Looking To The Future


Mark Remme
Wolves Editor/Writer

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Timberwolves guard Wes Johnson has no illusions about where the Oklahoma City Thunder sit in the Western Conference. Though they sport a youthful roster, the Thunder have the talent in place to be a force in the West for years to come.

It's a benchmark the Wolves hope they’re working toward.

"Those guys are a step ahead of us in what we want to strive for," Johnson said. "I know they had a lot of success in the last couple of years. That's what we're looking forward to."

The Wolves will host Oklahoma City on Monday night in the team's regular season opener at Target Center, and in this matchup of youthful rosters Minnesota will get an early chance to measure just how ready they are for the shortened 2011-12 season.

In the Thunder the Wolves likely see a bit of themselves, a young squad hoping to take the necessary steps to climb the divisional and conference standings. It was three years ago that Oklahoma City moved from Seattle, and the squad struggled to a 23-59 record. The next season, the Thunder reached the playoffs as the eighth seed, and last year they reached the Western Conference Finals.

It's been a steady climb, led by the development of forward Kevin Durant into an elite scorer. Russell Westbrook has grown into the point guard position, and veteran additions like Kendrick Perkins helped solidify the team's presence down low.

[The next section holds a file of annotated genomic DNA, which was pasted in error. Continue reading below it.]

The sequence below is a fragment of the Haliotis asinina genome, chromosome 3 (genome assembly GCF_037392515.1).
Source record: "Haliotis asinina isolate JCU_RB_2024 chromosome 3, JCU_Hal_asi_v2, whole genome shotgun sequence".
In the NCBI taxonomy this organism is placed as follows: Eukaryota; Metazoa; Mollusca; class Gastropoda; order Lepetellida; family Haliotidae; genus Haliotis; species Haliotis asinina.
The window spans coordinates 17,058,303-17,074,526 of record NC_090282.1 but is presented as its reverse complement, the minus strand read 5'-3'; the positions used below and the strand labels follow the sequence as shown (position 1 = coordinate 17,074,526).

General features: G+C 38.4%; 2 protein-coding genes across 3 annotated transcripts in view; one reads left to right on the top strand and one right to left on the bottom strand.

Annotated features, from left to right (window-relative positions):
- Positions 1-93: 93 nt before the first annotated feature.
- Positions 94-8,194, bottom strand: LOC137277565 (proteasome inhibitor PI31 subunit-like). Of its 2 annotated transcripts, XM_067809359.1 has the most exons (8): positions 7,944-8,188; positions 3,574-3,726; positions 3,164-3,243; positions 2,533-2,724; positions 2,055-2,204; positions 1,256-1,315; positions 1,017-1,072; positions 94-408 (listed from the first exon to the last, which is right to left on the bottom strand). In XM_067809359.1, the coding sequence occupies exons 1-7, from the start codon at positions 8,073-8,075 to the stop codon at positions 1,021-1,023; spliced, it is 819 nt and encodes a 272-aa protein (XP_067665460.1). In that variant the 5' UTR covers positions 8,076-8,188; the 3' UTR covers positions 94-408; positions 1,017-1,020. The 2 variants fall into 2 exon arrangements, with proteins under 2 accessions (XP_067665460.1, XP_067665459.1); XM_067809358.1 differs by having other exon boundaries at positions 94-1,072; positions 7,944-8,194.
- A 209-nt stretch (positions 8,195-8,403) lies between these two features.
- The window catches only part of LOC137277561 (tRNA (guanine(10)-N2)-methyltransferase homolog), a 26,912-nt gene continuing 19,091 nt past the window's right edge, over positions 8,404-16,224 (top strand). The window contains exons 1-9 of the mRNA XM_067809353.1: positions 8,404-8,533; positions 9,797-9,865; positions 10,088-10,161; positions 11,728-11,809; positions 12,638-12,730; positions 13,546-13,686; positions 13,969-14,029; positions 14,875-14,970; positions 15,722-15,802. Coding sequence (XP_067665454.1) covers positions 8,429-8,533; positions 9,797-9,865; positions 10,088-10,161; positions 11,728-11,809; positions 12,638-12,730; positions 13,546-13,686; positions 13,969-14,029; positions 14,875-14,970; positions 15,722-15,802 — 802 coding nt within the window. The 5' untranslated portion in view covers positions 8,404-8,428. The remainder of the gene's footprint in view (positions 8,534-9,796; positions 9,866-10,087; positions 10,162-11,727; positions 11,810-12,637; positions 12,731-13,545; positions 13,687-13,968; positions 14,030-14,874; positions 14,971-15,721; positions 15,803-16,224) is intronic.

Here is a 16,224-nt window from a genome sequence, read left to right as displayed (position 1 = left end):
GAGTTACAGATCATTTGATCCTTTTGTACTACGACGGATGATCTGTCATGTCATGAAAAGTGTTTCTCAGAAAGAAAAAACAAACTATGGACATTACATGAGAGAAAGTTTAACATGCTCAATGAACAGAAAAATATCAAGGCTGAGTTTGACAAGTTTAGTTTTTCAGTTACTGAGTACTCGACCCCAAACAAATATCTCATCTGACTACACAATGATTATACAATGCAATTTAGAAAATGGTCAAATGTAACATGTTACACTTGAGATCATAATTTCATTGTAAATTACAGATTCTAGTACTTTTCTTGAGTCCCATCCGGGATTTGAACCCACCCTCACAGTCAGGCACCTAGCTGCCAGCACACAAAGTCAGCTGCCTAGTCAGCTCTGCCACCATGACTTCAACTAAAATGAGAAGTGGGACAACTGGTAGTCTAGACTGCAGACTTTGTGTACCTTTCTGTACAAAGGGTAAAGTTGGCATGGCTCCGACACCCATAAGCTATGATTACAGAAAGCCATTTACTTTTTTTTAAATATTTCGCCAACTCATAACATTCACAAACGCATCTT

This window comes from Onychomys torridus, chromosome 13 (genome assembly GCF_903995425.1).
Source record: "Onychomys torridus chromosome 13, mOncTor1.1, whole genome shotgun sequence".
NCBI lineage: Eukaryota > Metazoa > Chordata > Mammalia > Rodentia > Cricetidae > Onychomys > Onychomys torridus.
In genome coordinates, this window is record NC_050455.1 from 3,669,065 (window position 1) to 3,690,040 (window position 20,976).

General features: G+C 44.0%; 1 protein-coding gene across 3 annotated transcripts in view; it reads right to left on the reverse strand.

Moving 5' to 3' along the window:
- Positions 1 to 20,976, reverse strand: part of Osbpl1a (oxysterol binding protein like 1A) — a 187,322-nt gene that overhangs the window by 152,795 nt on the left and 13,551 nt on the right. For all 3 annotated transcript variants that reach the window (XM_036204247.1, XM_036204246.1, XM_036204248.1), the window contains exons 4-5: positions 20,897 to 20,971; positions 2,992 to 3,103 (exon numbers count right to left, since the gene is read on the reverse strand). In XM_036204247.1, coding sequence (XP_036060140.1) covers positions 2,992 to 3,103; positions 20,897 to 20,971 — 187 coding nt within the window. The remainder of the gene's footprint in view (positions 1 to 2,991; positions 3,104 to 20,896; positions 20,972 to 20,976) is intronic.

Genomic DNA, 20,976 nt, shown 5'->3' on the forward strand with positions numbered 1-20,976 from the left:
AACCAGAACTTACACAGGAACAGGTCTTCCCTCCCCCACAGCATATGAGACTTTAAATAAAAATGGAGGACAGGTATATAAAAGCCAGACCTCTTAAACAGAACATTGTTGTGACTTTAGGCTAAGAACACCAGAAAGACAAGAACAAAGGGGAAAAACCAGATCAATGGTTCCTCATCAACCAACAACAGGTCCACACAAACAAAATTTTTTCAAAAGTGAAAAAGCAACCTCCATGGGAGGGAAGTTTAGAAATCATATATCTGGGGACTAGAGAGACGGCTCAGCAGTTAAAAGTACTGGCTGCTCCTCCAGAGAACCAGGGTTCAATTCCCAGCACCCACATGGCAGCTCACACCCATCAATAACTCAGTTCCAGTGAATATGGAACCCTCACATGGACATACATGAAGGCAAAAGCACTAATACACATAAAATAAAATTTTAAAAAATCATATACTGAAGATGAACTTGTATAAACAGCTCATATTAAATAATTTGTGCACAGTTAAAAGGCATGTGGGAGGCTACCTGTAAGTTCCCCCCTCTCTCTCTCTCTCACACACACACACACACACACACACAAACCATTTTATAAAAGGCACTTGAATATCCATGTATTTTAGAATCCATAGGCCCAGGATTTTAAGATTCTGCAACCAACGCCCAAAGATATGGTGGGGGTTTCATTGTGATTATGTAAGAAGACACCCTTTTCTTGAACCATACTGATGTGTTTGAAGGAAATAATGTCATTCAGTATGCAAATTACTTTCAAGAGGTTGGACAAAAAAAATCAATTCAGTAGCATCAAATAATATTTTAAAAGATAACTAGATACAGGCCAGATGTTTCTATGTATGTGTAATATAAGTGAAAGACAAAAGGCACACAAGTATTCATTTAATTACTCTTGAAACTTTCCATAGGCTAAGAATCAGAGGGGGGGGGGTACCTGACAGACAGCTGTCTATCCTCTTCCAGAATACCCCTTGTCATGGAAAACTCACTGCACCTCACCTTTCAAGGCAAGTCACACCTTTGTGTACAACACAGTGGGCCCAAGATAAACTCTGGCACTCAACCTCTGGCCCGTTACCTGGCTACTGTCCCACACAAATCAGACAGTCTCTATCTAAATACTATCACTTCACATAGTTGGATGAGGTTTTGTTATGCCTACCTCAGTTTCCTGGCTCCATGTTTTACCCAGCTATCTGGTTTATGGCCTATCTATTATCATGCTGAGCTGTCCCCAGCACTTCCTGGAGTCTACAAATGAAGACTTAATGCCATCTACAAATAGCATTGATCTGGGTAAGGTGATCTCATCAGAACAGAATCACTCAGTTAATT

Durant’s 27.7 points per game last year landed him the NBA’s scoring title, and overall the Thunder have increased their points per game from 97.0 in 2008-09 to 104.8 last season. Not only did they win at home—Oklahoma City went 30-11 at Chesapeake Energy Center last year—but they also posted a 25-16 road record.

"They've grown as an organization and as a team," guard Wayne Ellington said. "Now they're a contender in the playoffs. Of course, that's exactly how we want to go and how we want to see our future—a team that gets better and better and becomes contenders."

Minnesota is working toward that point. The Wolves finished with 15 and 17 wins over the past two years, respectively, but with a new coaching staff and the addition of several playmakers in the front and back courts, there is a new level of excitement surrounding Target Center this winter.

It starts with defense, something the Wolves have continued to stress throughout their preseason workouts. The Wolves gave up the most points per game last year, surrendering 107.8 per night.

Adelman said when his coaching staff began analyzing the Timberwolves’ performance last season, defense continuously became the point of emphasis. Now, with the Wolves eying to climb in the standings this winter, they’ll get a chance to make a defensive statement against one of the league’s top scoring clubs.

If they succeed, it could be a big confidence boost for a young team on the rise.

"For us, our first game of the new season, it's really setting a presence that it's tough to win in our place," guard Luke Ridnour said. "We've got to really come at them."


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